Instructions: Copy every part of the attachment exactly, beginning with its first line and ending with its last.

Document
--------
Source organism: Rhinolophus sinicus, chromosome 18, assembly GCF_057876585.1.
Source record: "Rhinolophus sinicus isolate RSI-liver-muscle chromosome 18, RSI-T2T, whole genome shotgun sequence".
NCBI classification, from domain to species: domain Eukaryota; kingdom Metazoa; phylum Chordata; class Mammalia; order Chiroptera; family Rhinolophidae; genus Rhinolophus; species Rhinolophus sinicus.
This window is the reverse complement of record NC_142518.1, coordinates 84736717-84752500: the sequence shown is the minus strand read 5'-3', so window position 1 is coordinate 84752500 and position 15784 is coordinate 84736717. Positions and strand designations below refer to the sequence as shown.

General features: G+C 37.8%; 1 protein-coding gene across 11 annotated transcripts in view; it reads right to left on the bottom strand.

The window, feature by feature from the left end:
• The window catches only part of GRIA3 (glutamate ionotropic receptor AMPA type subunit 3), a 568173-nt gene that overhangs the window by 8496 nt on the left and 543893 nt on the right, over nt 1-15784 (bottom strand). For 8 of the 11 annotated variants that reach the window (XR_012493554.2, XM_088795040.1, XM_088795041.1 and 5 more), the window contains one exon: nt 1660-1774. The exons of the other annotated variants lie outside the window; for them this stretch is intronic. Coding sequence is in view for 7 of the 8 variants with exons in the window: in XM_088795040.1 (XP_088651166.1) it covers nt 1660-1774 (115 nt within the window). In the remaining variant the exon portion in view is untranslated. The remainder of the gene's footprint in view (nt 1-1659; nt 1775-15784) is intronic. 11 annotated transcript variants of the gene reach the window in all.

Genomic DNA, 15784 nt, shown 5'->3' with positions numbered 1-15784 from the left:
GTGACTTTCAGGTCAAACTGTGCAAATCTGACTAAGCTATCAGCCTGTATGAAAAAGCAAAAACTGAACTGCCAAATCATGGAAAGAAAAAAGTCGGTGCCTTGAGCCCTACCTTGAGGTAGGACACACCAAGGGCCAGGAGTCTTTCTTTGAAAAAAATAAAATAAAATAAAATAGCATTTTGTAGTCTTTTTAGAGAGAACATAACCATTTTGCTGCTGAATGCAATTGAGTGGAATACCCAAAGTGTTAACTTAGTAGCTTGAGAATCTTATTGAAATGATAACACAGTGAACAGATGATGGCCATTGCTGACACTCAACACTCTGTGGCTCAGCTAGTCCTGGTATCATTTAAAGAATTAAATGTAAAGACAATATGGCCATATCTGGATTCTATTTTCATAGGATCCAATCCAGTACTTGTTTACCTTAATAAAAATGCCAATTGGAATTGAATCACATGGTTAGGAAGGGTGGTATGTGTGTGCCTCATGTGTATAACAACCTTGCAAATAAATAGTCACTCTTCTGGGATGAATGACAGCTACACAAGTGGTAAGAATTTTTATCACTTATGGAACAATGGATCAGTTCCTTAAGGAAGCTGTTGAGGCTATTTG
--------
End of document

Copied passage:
Source organism: Rhinolophus sinicus, chromosome 18, assembly GCF_057876585.1.
Source record: "Rhinolophus sinicus isolate RSI-liver-muscle chromosome 18, RSI-T2T, whole genome shotgun sequence".
NCBI classification, from domain to species: domain Eukaryota; kingdom Metazoa; phylum Chordata; class Mammalia; order Chiroptera; family Rhinolophidae; genus Rhinolophus; species Rhinolophus sinicus.
This window is the reverse complement of record NC_142518.1, coordinates 84736717-84752500: the sequence shown is the minus strand read 5'-3', so window position 1 is coordinate 84752500 and position 15784 is coordinate 84736717. Positions and strand designations below refer to the sequence as shown.

General features: G+C 37.8%; 1 protein-coding gene across 11 annotated transcripts in view; it reads right to left on the bottom strand.

The window, feature by feature from the left end:
• The window catches only part of GRIA3 (glutamate ionotropic receptor AMPA type subunit 3), a 568173-nt gene that overhangs the window by 8496 nt on the left and 543893 nt on the right, over nt 1-15784 (bottom strand). For 8 of the 11 annotated variants that reach the window (XR_012493554.2, XM_088795040.1, XM_088795041.1 and 5 more), the window contains one exon: nt 1660-1774. The exons of the other annotated variants lie outside the window; for them this stretch is intronic. Coding sequence is in view for 7 of the 8 variants with exons in the window: in XM_088795040.1 (XP_088651166.1) it covers nt 1660-1774 (115 nt within the window). In the remaining variant the exon portion in view is untranslated. The remainder of the gene's footprint in view (nt 1-1659; nt 1775-15784) is intronic. 11 annotated transcript variants of the gene reach the window in all.

Genomic DNA, 15784 nt, shown 5'->3' with positions numbered 1-15784 from the left:
GTGACTTTCAGGTCAAACTGTGCAAATCTGACTAAGCTATCAGCCTGTATGAAAAAGCAAAAACTGAACTGCCAAATCATGGAAAGAAAAAAGTCGGTGCCTTGAGCCCTACCTTGAGGTAGGACACACCAAGGGCCAGGAGTCTTTCTTTGAAAAAAATAAAATAAAATAAAATAGCATTTTGTAGTCTTTTTAGAGAGAACATAACCATTTTGCTGCTGAATGCAATTGAGTGGAATACCCAAAGTGTTAACTTAGTAGCTTGAGAATCTTATTGAAATGATAACACAGTGAACAGATGATGGCCATTGCTGACACTCAACACTCTGTGGCTCAGCTAGTCCTGGTATCATTTAAAGAATTAAATGTAAAGACAATATGGCCATATCTGGATTCTATTTTCATAGGATCCAATCCAGTACTTGTTTACCTTAATAAAAATGCCAATTGGAATTGAATCACATGGTTAGGAAGGGTGGTATGTGTGTGCCTCATGTGTATAACAACCTTGCAAATAAATAGTCACTCTTCTGGGATGAATGACAGCTACACAAGTGGTAAGAATTTTTATCACTTATGGAACAATGGATCAGTTCCTTAAGGAAGCTGTTGAGGCTATTTG